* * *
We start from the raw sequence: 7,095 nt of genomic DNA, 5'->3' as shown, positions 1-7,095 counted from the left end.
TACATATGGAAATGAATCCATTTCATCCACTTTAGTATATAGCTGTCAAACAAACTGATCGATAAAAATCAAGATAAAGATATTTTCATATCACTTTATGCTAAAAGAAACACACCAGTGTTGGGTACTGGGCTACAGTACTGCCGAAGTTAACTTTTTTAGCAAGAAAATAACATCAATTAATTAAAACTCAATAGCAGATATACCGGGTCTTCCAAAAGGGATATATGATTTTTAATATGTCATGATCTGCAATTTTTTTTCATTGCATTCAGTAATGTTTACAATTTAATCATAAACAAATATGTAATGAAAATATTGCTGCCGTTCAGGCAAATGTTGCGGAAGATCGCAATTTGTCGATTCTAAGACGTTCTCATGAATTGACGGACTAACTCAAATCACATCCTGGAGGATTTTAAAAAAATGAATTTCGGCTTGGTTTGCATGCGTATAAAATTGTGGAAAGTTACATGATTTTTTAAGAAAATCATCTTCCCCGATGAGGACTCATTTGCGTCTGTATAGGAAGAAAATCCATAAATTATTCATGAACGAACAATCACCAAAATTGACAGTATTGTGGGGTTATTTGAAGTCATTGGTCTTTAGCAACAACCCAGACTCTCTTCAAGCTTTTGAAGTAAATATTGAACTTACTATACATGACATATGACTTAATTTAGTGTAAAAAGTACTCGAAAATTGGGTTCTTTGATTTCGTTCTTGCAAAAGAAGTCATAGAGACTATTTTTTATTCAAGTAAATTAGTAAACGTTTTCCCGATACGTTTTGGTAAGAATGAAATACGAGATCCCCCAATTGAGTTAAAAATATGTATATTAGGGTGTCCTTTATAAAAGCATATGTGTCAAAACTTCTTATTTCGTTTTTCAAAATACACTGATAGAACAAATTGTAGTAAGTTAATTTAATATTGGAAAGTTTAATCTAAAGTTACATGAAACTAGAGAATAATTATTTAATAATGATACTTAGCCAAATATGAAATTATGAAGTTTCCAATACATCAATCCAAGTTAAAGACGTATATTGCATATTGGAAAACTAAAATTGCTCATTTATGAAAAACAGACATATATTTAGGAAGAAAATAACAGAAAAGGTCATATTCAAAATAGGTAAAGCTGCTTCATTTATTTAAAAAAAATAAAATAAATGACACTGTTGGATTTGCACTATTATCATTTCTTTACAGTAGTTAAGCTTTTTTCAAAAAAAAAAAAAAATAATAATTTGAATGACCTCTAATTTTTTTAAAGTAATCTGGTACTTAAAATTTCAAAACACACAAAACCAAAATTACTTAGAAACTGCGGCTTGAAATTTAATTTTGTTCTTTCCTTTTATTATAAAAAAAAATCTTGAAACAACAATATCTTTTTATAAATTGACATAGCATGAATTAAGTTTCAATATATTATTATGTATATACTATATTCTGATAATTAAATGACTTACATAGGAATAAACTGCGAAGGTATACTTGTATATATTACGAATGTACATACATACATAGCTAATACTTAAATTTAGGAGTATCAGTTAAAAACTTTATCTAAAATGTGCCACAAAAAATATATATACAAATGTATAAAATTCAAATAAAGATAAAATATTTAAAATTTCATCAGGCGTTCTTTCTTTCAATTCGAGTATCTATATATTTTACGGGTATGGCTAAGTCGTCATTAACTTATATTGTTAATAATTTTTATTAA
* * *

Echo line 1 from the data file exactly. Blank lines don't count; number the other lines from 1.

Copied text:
We start from the raw sequence: 7,095 nt of genomic DNA, 5'->3' as shown, positions 1-7,095 counted from the left end.